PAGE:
A structural element that is capable of withstanding load primarily by resisting bending. Beams are traditionally descriptions of building or civil engineering structural elements, but smaller structures such as truck or automobile frames, machine frames, and other mechanical or structural systems contain beam structures that are designed and analyzed in a similar fashion.

Also known as flexure.

The behavior of a slender structural element subjected to an external load applied perpendicularly to a longitudinal axis of the element.
bending moment
The reaction induced in a structural element when an external force or moment is applied to the element, causing the element to bend.[20][21] The simplest structural element subjected to bending moments is the beam.
Bernoulli equation
Bernoulli's principle
In fluid dynamics, a principle which states that an increase in the speed of a fluid occurs simultaneously with a decrease in pressure or a decrease in the fluid's potential energy.[22]: Ch.3 [23]: 156–164, § 3.5 
Bessel function
A canonical solution y(x) of Friedrich Bessel's differential equation
for an arbitrary complex number α, the order of the Bessel function. Although α and α produce the same differential equation, it is conventional to define different Bessel functions for these two values in such a way that the Bessel functions are mostly smooth functions of α. The most important cases are when α is an integer or half-integer. Bessel functions for integer α are also known as cylinder functions or the cylindrical harmonics because they appear in the solution to Laplace's equation in cylindrical coordinates. Spherical Bessel functions with half-integer α are obtained when the Helmholtz equation is solved in spherical coordinates.
beta decay

Also β-decay.

In nuclear physics, a type of radioactive decay in which a beta particle is emitted from an atomic nucleus, transforming the original nuclide to its isobar.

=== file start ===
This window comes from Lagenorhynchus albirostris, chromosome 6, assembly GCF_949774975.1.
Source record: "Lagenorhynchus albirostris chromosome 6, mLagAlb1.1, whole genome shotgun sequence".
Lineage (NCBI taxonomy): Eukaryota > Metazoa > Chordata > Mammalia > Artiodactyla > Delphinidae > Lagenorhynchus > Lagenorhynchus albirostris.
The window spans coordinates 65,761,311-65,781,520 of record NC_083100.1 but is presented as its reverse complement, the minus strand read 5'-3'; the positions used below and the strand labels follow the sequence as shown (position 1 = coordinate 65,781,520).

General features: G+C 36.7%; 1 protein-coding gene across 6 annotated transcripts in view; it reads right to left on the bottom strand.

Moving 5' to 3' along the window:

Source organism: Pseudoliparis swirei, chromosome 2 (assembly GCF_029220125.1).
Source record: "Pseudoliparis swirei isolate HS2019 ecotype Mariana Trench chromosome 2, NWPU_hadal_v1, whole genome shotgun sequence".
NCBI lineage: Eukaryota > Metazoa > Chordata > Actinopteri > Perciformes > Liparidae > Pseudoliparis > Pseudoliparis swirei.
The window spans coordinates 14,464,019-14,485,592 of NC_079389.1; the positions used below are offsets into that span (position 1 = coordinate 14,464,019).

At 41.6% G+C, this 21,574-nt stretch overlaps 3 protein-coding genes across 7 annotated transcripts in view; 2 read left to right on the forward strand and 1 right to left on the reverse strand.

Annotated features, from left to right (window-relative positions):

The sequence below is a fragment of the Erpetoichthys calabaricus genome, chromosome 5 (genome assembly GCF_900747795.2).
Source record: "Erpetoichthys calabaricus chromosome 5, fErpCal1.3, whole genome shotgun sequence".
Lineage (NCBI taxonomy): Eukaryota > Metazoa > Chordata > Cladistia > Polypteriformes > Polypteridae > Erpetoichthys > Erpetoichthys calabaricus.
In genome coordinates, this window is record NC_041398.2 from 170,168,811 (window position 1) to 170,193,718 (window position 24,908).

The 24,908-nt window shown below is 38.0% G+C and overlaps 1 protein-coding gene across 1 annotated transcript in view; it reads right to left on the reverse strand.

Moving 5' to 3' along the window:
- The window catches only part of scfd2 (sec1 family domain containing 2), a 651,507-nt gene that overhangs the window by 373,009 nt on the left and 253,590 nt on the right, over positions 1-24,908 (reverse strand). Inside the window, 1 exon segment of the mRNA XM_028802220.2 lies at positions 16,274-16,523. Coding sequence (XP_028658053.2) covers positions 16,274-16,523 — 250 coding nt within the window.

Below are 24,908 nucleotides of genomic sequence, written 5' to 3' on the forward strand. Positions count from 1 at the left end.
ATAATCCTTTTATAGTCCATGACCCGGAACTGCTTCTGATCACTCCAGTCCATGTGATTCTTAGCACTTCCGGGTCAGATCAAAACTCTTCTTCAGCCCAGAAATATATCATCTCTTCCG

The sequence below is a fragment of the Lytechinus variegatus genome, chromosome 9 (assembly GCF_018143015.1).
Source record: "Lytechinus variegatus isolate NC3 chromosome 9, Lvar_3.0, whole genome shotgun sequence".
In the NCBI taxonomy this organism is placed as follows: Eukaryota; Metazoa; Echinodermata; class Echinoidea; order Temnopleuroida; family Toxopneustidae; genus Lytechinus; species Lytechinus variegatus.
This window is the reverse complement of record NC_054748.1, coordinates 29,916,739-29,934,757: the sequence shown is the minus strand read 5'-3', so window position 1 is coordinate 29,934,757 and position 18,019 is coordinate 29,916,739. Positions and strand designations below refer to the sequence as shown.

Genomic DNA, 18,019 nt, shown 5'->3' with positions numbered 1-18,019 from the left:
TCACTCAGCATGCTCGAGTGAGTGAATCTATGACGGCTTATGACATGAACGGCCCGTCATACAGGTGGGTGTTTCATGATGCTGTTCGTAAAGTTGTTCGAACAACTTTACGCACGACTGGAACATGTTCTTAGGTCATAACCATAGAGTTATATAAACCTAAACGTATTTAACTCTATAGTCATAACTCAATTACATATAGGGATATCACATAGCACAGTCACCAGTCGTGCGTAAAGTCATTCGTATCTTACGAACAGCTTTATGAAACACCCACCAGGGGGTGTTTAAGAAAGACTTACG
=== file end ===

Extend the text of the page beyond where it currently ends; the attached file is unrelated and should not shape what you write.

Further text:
beta particle
A high-energy, high-speed electron or positron emitted by certain types of radioactive atomic nuclei.
Big Bang
The prevailing cosmological model that describes the early development of the Universe.
binding energy
The mechanical energy required to disassemble a whole into separate parts. A bound system typically has a lower potential energy than the sum of its constituent parts.
binomial random variable
An interdisciplinary science using methods of and theories from physics to study biological systems.
black body
A hypothetical idealized physical body that completely absorbs all incident electromagnetic radiation, regardless of frequency or angle of incidence. Perfect black bodies are imagined as substitutes for actual physical bodies in many theoretical discussions of thermodynamics, and the construction of nearly perfect black bodies in the real world remains a topic of interest for materials engineers. Contrast white body.
black-body radiation
The type of electromagnetic radiation within or surrounding a body in thermodynamic equilibrium with its environment, or emitted by a black body (an opaque and non-reflective body) held at constant, uniform temperature. The radiation has a specific spectrum and intensity that depends only on the temperature of the body.
block and tackle
A system of two or more pulleys with a rope or cable threaded between them, usually used to lift or pull heavy loads.
Bohr model
boiling point
The temperature at which a liquid undergoes a phase change into a gas; the vapour pressure of liquid and gas are equal at this temperature.
boiling point elevation